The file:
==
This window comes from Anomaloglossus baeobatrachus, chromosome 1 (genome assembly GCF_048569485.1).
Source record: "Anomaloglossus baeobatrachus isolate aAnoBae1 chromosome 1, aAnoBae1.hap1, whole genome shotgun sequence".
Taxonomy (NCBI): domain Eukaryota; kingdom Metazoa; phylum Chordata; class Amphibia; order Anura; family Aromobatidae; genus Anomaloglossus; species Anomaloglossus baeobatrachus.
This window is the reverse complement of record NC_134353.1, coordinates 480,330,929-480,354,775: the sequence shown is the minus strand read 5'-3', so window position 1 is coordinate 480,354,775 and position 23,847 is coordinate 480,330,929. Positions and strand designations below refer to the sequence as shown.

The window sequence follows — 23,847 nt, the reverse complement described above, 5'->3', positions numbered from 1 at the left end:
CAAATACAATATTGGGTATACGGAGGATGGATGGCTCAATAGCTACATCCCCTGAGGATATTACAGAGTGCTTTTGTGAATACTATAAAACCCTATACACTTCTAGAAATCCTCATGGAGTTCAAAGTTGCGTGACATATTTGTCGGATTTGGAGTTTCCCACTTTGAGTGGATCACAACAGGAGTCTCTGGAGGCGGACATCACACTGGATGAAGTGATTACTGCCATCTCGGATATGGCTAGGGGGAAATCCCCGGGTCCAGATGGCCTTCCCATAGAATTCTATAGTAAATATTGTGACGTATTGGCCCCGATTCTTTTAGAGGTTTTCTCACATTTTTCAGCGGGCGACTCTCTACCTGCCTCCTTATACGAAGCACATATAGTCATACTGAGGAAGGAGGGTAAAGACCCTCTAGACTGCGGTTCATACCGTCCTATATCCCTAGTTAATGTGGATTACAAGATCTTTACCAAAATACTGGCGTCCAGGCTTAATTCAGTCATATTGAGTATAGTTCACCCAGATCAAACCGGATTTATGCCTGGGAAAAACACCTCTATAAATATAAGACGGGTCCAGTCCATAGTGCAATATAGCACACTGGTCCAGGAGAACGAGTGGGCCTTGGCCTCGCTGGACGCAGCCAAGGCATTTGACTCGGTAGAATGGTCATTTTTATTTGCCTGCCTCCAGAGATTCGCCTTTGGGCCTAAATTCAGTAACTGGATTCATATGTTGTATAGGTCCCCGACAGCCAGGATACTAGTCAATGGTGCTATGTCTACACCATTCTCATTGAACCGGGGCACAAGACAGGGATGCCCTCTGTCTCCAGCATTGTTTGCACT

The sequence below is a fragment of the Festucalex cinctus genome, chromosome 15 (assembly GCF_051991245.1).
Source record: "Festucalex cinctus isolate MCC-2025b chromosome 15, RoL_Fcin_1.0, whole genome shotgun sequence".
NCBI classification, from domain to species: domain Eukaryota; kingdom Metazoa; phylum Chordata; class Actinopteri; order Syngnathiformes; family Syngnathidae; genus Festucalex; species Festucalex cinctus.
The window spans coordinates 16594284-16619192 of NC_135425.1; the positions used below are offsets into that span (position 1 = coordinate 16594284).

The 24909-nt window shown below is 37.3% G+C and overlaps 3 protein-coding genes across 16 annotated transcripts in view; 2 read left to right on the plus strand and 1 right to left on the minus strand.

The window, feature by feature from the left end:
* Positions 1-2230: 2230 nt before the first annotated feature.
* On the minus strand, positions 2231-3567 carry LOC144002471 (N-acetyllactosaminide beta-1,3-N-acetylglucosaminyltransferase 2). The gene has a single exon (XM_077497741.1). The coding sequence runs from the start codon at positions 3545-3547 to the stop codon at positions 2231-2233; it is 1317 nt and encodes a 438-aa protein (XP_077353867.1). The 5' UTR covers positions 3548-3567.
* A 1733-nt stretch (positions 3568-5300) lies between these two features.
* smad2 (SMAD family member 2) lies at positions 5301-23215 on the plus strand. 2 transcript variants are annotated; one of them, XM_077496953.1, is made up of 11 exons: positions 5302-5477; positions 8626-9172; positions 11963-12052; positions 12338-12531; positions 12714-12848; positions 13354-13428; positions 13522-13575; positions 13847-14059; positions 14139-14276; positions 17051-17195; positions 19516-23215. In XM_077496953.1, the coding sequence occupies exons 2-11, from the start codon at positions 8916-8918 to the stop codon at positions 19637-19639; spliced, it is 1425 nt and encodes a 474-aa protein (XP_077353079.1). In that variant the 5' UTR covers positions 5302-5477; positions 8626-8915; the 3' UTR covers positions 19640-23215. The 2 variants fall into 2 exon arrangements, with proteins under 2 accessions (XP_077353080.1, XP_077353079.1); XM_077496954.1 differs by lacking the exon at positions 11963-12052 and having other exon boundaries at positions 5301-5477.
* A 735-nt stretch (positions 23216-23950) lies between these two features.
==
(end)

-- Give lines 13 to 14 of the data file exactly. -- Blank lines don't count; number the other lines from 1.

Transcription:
* Positions 1-2230: 2230 nt before the first annotated feature.
* On the minus strand, positions 2231-3567 carry LOC144002471 (N-acetyllactosaminide beta-1,3-N-acetylglucosaminyltransferase 2). The gene has a single exon (XM_077497741.1). The coding sequence runs from the start codon at positions 3545-3547 to the stop codon at positions 2231-2233; it is 1317 nt and encodes a 438-aa protein (XP_077353867.1). The 5' UTR covers positions 3548-3567.